For a non-executive, achieving the balance between ensuring the right things are done and not being overly fussy is always tricky. It is easy to misjudge.
Our board was delighted that on securing a major new investor representing a multi-family office, Harry, one of their senior executives, agreed to join our board. Directors fees were agreed, appointment letters exchanged and all was well as our new recruit joined the team. This was all a feather in the cap for our finance director, Jake, who had introduced the new investor having worked with Harry in the past. The whole board recognised Jake had worked this relationship to good effect and were very appreciative.
Not all directors, and particularly non-executives, are paid directly for their services. Some may be paid through a service company, although it is far preferable and much less contentious for all directors to be fully on the company payroll.
It was some months later when I was chairing the audit committee that I rather tripped across something odd about the way Harry was being paid for his services. Rather than the family office being paid, since he was in effect on the board, in part, to represent their interests, Harry was being paid directly. Albeit with a payment through the payroll, he was picking up the fees for himself.
Being careful not to come across as overly fussy I raised this with Jake. He assured me that there was nothing untoward. Indeed he had seen Harry be paid in such a way for being on other boards. I decided to rely on this assurance but was left with a feeling that Harry could have been more transparent when this arrangement was being considered. If I had been asked I would have counselled against it and the issue would not have become a problem.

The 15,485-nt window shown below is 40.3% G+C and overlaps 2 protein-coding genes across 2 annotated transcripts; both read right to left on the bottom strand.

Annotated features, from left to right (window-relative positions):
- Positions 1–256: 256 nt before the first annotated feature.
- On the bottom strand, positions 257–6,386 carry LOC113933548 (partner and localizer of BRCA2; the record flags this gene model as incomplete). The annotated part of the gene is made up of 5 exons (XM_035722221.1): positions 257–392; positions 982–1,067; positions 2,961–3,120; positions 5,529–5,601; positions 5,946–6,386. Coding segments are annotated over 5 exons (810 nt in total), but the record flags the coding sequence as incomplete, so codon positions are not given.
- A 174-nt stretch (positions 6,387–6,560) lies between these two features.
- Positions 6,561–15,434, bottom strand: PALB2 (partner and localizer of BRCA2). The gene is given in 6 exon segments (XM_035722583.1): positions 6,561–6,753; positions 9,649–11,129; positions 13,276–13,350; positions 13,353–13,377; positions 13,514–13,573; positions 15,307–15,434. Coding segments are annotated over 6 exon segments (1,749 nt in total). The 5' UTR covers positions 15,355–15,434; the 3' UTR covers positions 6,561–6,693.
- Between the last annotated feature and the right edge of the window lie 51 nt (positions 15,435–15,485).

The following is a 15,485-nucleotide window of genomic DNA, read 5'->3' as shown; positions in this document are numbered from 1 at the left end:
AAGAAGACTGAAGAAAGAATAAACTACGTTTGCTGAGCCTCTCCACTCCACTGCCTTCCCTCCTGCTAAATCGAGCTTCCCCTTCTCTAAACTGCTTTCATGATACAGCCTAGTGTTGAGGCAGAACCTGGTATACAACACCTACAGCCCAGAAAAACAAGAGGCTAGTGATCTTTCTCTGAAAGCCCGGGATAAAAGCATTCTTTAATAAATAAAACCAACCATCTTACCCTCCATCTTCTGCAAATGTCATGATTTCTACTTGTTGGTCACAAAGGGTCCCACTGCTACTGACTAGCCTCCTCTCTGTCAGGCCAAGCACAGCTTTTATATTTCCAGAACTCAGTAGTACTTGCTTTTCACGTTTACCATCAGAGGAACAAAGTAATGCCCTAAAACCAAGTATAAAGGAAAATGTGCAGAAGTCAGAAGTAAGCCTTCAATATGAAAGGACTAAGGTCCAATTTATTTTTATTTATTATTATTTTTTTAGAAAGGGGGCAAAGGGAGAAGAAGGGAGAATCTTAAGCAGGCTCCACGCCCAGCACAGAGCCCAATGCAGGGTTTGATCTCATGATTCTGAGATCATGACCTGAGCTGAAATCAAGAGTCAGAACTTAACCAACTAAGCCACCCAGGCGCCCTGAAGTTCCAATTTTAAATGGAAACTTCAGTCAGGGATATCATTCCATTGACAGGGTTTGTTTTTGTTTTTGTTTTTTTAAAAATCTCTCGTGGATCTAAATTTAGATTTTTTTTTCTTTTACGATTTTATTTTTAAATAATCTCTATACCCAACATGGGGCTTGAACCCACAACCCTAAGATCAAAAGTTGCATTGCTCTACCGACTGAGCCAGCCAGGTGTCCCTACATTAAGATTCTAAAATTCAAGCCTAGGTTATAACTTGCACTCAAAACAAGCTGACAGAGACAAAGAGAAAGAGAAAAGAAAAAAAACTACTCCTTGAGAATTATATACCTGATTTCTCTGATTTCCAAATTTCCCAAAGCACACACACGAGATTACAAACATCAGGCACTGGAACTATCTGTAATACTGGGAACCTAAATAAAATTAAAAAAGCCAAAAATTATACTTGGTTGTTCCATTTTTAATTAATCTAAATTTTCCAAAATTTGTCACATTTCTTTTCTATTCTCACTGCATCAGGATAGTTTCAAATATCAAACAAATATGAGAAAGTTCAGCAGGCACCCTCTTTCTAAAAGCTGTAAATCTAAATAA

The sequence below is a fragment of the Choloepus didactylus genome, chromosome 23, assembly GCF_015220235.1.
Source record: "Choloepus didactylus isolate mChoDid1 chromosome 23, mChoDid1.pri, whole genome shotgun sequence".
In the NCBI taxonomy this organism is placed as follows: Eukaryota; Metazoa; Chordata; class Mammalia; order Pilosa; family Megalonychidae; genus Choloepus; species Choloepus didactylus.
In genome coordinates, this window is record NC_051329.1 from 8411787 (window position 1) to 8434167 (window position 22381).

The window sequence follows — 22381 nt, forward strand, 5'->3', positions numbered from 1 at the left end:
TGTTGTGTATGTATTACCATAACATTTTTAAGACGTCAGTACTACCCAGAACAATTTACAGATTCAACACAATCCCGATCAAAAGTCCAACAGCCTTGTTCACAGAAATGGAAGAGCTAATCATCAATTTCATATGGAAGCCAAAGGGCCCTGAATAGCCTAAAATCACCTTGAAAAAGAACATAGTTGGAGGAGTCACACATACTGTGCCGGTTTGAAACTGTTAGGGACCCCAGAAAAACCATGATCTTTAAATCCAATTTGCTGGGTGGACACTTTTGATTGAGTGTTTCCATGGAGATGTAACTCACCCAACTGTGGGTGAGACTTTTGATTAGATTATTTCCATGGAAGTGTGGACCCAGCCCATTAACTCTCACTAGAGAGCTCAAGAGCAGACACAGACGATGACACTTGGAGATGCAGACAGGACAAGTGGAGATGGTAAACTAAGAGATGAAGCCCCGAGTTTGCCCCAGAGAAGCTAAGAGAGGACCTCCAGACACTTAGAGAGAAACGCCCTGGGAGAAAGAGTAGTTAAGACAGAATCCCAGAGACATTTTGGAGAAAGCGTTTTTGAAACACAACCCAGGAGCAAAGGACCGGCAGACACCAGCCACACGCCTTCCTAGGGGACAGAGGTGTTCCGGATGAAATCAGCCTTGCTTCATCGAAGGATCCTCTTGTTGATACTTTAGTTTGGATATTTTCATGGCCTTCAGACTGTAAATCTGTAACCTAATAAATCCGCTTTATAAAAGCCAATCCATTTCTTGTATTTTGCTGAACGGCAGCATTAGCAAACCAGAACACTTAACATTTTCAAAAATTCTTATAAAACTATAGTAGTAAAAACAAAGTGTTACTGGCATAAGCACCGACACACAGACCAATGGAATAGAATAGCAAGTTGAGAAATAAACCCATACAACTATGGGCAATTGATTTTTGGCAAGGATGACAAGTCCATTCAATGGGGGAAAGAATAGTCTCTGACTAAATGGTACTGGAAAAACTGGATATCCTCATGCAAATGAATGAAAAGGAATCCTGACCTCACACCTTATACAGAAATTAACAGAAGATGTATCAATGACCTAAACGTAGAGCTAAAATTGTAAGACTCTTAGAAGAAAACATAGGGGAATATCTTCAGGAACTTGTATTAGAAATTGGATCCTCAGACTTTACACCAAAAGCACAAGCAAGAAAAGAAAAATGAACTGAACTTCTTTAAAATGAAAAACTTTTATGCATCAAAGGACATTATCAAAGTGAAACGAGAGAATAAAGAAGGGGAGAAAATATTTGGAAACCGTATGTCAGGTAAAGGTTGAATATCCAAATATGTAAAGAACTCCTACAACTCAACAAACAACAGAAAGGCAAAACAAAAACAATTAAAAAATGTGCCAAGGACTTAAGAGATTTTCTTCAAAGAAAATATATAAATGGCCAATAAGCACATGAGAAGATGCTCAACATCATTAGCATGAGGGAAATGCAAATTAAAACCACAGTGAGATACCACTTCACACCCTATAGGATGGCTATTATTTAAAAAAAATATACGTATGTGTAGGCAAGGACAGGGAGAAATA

Later on, I became aware that when asked by Jake, Harry had taken it upon himself to sign a board document which needed filing at Companies House. This was non-contentious but it was not disclosed to me and the rest of the board until sometime later.
These two incidents together impacted my relationship with Harry, and later Jake. They concluded I was overly zealous about board compliance although I had tried hard to be more emollient. In reality I was left troubled by the lack of transparency from board colleagues.
Boards can get bogged down in compliance detail. Indeed such matters can so easily fill the agenda and crowd out the vital issues such as strategy, product, customers and people. Boards can dance on the head of a pin of process but completely miss that customers are being lost and technology is not keeping pace.
Rather than avoid the pain, my approach as a non-executive is to see the board gets the compliance detail right first time so as to bring a fresh mind and energy to discuss and debate the things that really matter. Not all my board colleagues would hold this view, preferring instead to delegate away the compliance burden.
Trying to recognise the different board styles I do perhaps try to be less fussy at times, which I would sense other board colleagues appreciate. But relaxing one’s guard can also be the wrong approach.
It’s a balance for sure, but the little things matter and are at the heart of the trust which is mission-critical for an effective board, whether trying to wade through compliance or concentrating on the things that really matter.
The Secret NED has served on the board of a number of public and private companies, including leading an IPO.